"As the home to a number of world-class universities, and one of the most diverse and talented populations in the world, bioscience is a critical component of Los Angeles County's future. We expect it to outpace all other sectors even during this current crisis as it did during the Great Recession," he added.

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Genies Wants To Help Creators Build ‘Avatar Ecosystems’

Christian Hetrick

Christian Hetrick is dot.LA's Entertainment Tech Reporter. He was formerly a business reporter for the Philadelphia Inquirer and reported on New Jersey politics for the Observer and the Press of Atlantic City.

Genies Wants To Help Creators Build ‘Avatar Ecosystems’

When avatar startup Genies raised $150 million in April, the company released an unusual message to the public: “Farewell.”

The Marina del Rey-based unicorn, which makes cartoon-like avatars for celebrities and aims to “build an avatar for every single person on Earth,” didn’t go under. Rather, Genies announced it would stay quiet for a while to focus on building avatar-creation products.

Genies representatives told dot.LA that the firm is now seeking more creators to try its creation tools for 3D avatars, digital fashion items and virtual experiences. On Thursday, the startup launched a three-week program called DIY Collective, which will mentor and financially support up-and-coming creatives.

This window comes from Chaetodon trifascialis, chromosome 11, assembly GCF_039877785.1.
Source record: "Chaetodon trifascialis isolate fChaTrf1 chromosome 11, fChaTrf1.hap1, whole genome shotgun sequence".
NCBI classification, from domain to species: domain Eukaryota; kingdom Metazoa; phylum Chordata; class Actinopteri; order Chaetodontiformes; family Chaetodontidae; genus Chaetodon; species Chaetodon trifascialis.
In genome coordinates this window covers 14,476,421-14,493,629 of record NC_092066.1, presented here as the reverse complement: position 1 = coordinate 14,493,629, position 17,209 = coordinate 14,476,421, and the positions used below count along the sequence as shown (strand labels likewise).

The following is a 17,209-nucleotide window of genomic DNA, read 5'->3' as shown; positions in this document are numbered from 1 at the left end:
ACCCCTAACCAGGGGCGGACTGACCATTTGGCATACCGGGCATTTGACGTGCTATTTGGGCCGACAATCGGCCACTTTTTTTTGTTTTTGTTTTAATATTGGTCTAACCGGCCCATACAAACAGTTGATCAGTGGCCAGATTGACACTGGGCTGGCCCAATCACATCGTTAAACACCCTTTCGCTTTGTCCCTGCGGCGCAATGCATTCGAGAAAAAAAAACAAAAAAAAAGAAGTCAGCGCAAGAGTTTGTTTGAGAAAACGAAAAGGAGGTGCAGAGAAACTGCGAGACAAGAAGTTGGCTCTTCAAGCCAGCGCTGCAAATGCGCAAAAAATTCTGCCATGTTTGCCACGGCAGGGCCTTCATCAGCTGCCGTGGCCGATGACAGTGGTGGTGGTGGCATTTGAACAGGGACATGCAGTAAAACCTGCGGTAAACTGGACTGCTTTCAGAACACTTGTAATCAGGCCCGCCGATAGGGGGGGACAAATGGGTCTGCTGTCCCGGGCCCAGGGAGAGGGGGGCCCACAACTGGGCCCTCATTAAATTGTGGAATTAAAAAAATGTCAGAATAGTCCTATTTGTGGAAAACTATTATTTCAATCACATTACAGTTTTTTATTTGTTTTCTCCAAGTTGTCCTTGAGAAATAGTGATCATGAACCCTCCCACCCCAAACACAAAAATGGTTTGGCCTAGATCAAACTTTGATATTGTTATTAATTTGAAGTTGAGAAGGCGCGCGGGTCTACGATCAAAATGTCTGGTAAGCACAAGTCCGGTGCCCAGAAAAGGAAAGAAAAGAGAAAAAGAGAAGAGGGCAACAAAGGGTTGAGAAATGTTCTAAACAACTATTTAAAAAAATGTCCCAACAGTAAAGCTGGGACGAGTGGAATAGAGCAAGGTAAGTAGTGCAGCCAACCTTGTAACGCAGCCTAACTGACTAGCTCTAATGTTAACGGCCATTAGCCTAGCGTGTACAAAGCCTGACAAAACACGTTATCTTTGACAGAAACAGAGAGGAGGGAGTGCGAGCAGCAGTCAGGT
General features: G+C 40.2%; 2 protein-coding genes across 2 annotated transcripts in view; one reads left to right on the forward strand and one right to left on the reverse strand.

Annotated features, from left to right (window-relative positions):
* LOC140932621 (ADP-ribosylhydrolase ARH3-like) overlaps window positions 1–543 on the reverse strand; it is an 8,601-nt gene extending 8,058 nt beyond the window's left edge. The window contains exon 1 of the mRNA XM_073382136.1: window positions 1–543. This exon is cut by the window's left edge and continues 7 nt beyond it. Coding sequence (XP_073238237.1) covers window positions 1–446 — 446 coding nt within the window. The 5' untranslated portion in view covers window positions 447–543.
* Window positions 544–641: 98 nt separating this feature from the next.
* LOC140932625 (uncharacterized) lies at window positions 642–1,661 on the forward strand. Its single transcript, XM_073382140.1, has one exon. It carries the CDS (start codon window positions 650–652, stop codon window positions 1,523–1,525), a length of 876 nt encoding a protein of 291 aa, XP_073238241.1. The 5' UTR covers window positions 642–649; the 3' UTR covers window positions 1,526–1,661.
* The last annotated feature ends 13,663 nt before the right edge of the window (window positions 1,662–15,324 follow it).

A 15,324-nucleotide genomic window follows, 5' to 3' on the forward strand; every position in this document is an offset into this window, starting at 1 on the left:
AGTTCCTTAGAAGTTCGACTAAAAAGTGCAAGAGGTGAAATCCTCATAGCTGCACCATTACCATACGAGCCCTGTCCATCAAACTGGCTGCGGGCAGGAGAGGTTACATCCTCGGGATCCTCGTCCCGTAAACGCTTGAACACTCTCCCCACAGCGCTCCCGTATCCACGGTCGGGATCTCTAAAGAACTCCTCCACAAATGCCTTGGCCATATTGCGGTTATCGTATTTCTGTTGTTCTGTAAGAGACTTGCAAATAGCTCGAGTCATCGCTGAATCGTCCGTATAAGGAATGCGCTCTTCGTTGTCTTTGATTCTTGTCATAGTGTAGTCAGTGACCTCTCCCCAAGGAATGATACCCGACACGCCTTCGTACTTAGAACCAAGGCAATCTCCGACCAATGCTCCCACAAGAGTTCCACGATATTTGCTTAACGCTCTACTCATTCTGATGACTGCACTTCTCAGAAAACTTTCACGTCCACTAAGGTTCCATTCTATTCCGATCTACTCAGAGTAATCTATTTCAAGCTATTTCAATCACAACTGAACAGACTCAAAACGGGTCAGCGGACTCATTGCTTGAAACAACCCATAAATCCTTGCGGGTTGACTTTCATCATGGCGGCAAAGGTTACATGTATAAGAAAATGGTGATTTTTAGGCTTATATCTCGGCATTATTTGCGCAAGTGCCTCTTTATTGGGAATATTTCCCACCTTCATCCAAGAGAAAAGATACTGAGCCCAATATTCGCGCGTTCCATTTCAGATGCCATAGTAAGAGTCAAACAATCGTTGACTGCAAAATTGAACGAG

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Here's What To Expect At LA Tech Week

Christian Hetrick

Christian Hetrick is dot.LA's Entertainment Tech Reporter. He was formerly a business reporter for the Philadelphia Inquirer and reported on New Jersey politics for the Observer and the Press of Atlantic City.

Here's What To Expect At LA Tech Week

LA Tech Week—a weeklong showcase of the region’s growing startup ecosystem—is coming this August.

The seven-day series of events, from Aug. 15 through Aug. 21, is a chance for the Los Angeles startup community to network, share insights and pitch themselves to investors. It comes a year after hundreds of people gathered for a similar event that allowed the L.A. tech community—often in the shadow of Silicon Valley—to flex its muscles.

From fireside chats with prominent founders to a panel on aerospace, here are some highlights from the roughly 30 events happening during LA Tech Week, including one hosted by dot.LA.

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LA Tech ‘Moves’: HyperDraft Taps LegalZoom Exec

Decerry Donato

Decerry Donato is a reporter at dot.LA. Prior to that, she was an editorial fellow at the company. Decerry received her bachelor's degree in literary journalism from the University of California, Irvine. She continues to write stories to inform the community about issues or events that take place in the L.A. area. On the weekends, she can be found hiking in the Angeles National forest or sifting through racks at your local thrift store.

LA Tech ‘Moves’: HyperDraft Taps LegalZoom Exec
Photo by James Opas | Modified by Joshua Letona

“Moves,” our roundup of job changes in L.A. tech, is presented by Interchange.LA, dot.LA's recruiting and career platform connecting Southern California's most exciting companies with top tech talent. Create a free Interchange.LA profile here—and if you're looking for ways to supercharge your recruiting efforts, find out more about Interchange.LA's white-glove recruiting service by emailing Sharmineh O’Farrill Lewis (sharmineh@dot.la). Please send job changes and personnel moves to moves@dot.la.